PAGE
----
Steven Seagal is the first Hollywood celeb to join a Russian political party, but Russia’s pro-Putin “opposition” often recruits stars to boost their popularity.
Steven Seagal used to be known as a Hollywood action hero. These days he is an extra in the Kremlin’s political spectacle leading up to the election for Russia’s parliament in September.
Five years ago, Seagal, who has a black belt in aikido, received a Russian passport from his longtime icon and fellow martial arts enthusiast Vladimir Putin.
In late May, clad in a black coat and sporting undersized sunglasses, Seagal joined A Just Russia, a pro-Putin socialist party.
Seagal’s participation in Russian politics might seem unusual: The American actor and guitarist doesn’t even speak Russian. But the party’s chairman, Sergey Mironov, had a clear role in mind for Seagal: “We have a batch of environmental initiatives in our program, and if we can involve such a globally famous person, it will help us,” he said.
The phenomenon is not unprecedented. Though Seagal is the first Western celebrity to join a Russian political party, many parties recruit local stars to boost their popularity.
Nikolai Valuev, the tallest and heaviest boxing champion in history, has towered over other lawmakers since 2011.
At 38, gymnastics superstar and Putin’s alleged partner, Alina Kabaeva, is a former member of the State Duma who reportedly owns a chain of supermarkets and heads a media consortium.
The world’s first woman in space, Valentina Tereshkova, was launched into orbit in 1963 — shortly after becoming a member of the officially atheist Communist Party. Last year, the 84-year-old United Russia lawmaker and champion of “traditional Orthodox Christian values” relaunched Putin’s presidential career by sponsoring a bill to “nullify” his previous terms.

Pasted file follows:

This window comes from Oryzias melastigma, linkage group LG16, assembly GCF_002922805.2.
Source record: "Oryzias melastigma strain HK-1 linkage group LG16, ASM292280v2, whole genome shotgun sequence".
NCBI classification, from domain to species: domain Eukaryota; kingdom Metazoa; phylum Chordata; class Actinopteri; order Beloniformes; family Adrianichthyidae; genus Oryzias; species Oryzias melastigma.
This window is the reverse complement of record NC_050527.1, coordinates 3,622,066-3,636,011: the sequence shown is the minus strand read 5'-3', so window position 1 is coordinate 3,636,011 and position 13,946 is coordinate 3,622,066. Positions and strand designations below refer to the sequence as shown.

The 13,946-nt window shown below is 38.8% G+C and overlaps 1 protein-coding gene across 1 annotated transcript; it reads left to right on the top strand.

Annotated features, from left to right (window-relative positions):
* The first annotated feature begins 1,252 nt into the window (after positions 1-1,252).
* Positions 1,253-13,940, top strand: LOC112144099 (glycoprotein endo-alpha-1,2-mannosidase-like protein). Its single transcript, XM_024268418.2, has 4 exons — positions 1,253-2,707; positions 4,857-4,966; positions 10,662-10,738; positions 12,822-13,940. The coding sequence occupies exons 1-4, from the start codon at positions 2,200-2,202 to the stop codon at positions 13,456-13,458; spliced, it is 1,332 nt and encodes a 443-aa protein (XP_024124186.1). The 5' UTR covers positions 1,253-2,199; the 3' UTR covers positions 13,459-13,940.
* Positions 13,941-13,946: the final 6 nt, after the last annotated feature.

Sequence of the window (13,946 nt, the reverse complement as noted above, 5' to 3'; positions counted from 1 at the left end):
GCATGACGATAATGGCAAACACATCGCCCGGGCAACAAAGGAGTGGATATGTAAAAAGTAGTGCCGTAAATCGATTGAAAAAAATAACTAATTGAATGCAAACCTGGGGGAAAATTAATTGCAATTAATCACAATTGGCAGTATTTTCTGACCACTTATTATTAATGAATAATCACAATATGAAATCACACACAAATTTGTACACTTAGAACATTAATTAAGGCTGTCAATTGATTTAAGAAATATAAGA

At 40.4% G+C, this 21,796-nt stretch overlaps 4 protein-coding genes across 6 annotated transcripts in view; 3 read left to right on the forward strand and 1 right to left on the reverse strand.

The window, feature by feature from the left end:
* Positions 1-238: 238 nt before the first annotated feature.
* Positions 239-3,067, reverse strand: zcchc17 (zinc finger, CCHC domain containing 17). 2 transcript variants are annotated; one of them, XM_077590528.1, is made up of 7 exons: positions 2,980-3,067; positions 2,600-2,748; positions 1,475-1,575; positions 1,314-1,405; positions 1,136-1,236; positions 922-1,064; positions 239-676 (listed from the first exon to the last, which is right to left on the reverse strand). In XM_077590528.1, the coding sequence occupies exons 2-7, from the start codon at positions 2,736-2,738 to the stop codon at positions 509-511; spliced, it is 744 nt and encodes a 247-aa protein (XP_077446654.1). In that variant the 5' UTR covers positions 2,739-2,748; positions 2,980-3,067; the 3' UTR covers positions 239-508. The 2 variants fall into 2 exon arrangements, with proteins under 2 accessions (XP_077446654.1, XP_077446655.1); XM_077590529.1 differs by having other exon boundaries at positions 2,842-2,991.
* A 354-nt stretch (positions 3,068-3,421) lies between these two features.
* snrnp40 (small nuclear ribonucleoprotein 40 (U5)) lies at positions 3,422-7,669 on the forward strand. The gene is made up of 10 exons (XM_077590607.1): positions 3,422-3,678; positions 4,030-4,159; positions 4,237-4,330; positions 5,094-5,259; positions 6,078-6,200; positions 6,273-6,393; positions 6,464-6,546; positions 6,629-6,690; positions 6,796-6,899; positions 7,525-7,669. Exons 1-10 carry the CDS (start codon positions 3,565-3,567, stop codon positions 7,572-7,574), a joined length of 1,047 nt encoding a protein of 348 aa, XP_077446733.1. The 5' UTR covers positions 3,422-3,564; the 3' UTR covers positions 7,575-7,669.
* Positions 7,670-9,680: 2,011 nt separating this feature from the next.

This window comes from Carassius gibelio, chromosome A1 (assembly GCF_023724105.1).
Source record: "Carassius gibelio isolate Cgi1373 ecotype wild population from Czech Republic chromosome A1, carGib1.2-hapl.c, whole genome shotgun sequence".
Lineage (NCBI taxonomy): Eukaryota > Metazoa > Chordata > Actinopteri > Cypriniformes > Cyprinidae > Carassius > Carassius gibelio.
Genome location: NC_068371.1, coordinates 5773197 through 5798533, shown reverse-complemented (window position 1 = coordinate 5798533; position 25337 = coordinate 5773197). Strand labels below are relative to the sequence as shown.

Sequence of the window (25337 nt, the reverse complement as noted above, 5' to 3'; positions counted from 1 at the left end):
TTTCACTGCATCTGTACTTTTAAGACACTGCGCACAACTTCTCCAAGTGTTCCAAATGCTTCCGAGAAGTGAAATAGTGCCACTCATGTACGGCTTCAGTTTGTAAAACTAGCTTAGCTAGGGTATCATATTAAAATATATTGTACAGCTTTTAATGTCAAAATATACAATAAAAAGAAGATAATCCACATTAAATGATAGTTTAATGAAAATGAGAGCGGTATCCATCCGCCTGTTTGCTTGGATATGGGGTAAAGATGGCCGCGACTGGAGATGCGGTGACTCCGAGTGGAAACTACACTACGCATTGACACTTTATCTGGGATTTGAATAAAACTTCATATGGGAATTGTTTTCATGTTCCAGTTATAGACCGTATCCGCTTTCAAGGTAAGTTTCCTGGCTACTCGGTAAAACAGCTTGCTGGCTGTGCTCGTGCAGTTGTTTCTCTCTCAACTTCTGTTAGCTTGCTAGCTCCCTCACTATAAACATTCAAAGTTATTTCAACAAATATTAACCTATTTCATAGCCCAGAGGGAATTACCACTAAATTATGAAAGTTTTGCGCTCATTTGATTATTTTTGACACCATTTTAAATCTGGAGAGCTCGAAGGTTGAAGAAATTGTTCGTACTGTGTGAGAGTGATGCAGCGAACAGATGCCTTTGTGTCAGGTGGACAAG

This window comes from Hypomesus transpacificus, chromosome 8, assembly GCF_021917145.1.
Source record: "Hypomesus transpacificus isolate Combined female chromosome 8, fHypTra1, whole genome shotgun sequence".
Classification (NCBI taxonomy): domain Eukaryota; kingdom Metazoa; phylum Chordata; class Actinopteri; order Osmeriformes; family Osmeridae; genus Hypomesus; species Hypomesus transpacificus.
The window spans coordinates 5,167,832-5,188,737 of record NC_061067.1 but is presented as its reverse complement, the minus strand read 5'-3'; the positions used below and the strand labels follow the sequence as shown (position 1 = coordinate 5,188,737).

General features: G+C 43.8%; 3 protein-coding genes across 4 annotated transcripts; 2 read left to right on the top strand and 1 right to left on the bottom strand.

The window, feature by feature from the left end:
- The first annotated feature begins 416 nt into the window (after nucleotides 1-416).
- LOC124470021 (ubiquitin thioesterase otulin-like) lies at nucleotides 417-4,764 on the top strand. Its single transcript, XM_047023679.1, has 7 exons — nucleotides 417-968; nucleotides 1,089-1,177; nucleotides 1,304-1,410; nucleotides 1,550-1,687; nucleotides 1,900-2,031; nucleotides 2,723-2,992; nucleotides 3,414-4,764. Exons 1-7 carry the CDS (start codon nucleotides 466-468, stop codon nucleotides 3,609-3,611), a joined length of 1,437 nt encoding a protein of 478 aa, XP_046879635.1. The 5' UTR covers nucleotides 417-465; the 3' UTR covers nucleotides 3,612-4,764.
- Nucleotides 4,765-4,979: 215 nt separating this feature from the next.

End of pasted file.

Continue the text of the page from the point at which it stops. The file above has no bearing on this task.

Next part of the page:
From Star to Pro-Putin Smoke Screen
But what makes them different from American celebrities-turned-politicians such as Arnold Schwarzenegger, Ronald Reagan, and Donald Trump?
Analysts say celebrities mostly serve to add a splash of color in otherwise dull pro-Putin cohorts. Russian celebrities are “a very expensive background,” Kyiv-based analyst Aleksey Kushch told WhoWhatWhy. “Their objective is not to ensure an election victory, because that is already guaranteed, but to form a nice background afterwards.”
A Russian opposition figure echoes his opinion.
“In the West and in Ukraine, the popularity of a candidate is used by politicians in their fight for power, but in Russia, those in power use [stars] as an information smokescreen,” Sergei Biziukin, who fled Russia in 2019 after trying to run for president in a publicity stunt he designed to show that every Russian “has the right to elect and be elected,” told WhoWhatWhy.
Unsurprisingly, pro-Putin stars rarely rise above the State Duma, the lower house of parliament fully dominated by United Russia and the “systemic opposition,” a trio of designated political underdogs that are nominally opposed to the ruling behemoth, but fully support Putin.
Russian celebs who oppose the regime disappear from TV screens and ruin their careers.
In the late 2000s, former chess champion Garry Kasparov rose as a leading anti-Putin figure.
“This regime is doomed, what we’re witnessing now is its agony,” he told this reporter during a court session in 2007 that sentenced him to five days in jail for leading a protest. He was forced out of Russia in 2013; the regime is still alive and a lot more authoritarian.